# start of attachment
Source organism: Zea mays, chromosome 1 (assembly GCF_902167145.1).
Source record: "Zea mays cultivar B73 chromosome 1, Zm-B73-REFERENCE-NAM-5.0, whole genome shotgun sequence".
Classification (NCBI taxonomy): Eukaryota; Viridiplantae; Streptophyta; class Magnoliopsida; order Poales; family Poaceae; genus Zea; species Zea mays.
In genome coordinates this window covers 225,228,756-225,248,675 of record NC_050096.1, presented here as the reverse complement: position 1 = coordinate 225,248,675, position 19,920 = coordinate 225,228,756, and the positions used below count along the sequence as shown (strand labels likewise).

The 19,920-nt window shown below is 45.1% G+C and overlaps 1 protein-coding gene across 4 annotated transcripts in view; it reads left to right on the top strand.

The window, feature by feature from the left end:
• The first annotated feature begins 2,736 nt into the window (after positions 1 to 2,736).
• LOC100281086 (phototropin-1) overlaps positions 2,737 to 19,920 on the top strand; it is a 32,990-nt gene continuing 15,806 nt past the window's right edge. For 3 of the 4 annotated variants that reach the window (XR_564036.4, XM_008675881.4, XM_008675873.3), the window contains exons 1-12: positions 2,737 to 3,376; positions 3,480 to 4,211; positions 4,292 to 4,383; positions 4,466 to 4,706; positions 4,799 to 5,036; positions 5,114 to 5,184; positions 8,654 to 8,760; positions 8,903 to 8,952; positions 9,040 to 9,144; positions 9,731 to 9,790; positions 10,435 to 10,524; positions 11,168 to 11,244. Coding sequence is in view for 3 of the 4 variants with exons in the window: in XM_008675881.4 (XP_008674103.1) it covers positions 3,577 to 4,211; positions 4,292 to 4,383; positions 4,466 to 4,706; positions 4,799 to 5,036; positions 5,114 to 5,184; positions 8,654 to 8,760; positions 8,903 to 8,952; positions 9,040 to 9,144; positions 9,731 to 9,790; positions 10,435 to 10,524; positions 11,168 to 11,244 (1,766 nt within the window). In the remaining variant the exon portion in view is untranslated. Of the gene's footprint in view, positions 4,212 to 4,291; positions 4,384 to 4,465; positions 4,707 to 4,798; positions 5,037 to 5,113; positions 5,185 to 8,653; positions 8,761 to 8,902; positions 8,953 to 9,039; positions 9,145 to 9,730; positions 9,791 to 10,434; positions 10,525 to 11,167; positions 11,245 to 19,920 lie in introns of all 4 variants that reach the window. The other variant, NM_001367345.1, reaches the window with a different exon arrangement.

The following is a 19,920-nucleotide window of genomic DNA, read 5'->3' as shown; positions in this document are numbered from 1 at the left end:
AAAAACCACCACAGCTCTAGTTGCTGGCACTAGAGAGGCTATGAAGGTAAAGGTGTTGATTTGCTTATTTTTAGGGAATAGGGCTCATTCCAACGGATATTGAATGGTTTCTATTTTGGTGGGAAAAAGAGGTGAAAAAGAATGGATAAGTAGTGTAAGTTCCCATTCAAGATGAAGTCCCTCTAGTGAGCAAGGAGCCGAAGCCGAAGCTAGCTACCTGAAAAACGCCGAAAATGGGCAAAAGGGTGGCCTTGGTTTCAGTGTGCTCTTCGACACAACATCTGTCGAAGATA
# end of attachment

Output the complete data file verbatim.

Source organism: Zea mays, chromosome 1 (assembly GCF_902167145.1).
Source record: "Zea mays cultivar B73 chromosome 1, Zm-B73-REFERENCE-NAM-5.0, whole genome shotgun sequence".
Classification (NCBI taxonomy): Eukaryota; Viridiplantae; Streptophyta; class Magnoliopsida; order Poales; family Poaceae; genus Zea; species Zea mays.
In genome coordinates this window covers 225,228,756-225,248,675 of record NC_050096.1, presented here as the reverse complement: position 1 = coordinate 225,248,675, position 19,920 = coordinate 225,228,756, and the positions used below count along the sequence as shown (strand labels likewise).

The 19,920-nt window shown below is 45.1% G+C and overlaps 1 protein-coding gene across 4 annotated transcripts in view; it reads left to right on the top strand.

The window, feature by feature from the left end:
• The first annotated feature begins 2,736 nt into the window (after positions 1 to 2,736).
• LOC100281086 (phototropin-1) overlaps positions 2,737 to 19,920 on the top strand; it is a 32,990-nt gene continuing 15,806 nt past the window's right edge. For 3 of the 4 annotated variants that reach the window (XR_564036.4, XM_008675881.4, XM_008675873.3), the window contains exons 1-12: positions 2,737 to 3,376; positions 3,480 to 4,211; positions 4,292 to 4,383; positions 4,466 to 4,706; positions 4,799 to 5,036; positions 5,114 to 5,184; positions 8,654 to 8,760; positions 8,903 to 8,952; positions 9,040 to 9,144; positions 9,731 to 9,790; positions 10,435 to 10,524; positions 11,168 to 11,244. Coding sequence is in view for 3 of the 4 variants with exons in the window: in XM_008675881.4 (XP_008674103.1) it covers positions 3,577 to 4,211; positions 4,292 to 4,383; positions 4,466 to 4,706; positions 4,799 to 5,036; positions 5,114 to 5,184; positions 8,654 to 8,760; positions 8,903 to 8,952; positions 9,040 to 9,144; positions 9,731 to 9,790; positions 10,435 to 10,524; positions 11,168 to 11,244 (1,766 nt within the window). In the remaining variant the exon portion in view is untranslated. Of the gene's footprint in view, positions 4,212 to 4,291; positions 4,384 to 4,465; positions 4,707 to 4,798; positions 5,037 to 5,113; positions 5,185 to 8,653; positions 8,761 to 8,902; positions 8,953 to 9,039; positions 9,145 to 9,730; positions 9,791 to 10,434; positions 10,525 to 11,167; positions 11,245 to 19,920 lie in introns of all 4 variants that reach the window. The other variant, NM_001367345.1, reaches the window with a different exon arrangement.

The following is a 19,920-nucleotide window of genomic DNA, read 5'->3' as shown; positions in this document are numbered from 1 at the left end:
AAAAACCACCACAGCTCTAGTTGCTGGCACTAGAGAGGCTATGAAGGTAAAGGTGTTGATTTGCTTATTTTTAGGGAATAGGGCTCATTCCAACGGATATTGAATGGTTTCTATTTTGGTGGGAAAAAGAGGTGAAAAAGAATGGATAAGTAGTGTAAGTTCCCATTCAAGATGAAGTCCCTCTAGTGAGCAAGGAGCCGAAGCCGAAGCTAGCTACCTGAAAAACGCCGAAAATGGGCAAAAGGGTGGCCTTGGTTTCAGTGTGCTCTTCGACACAACATCTGTCGAAGATA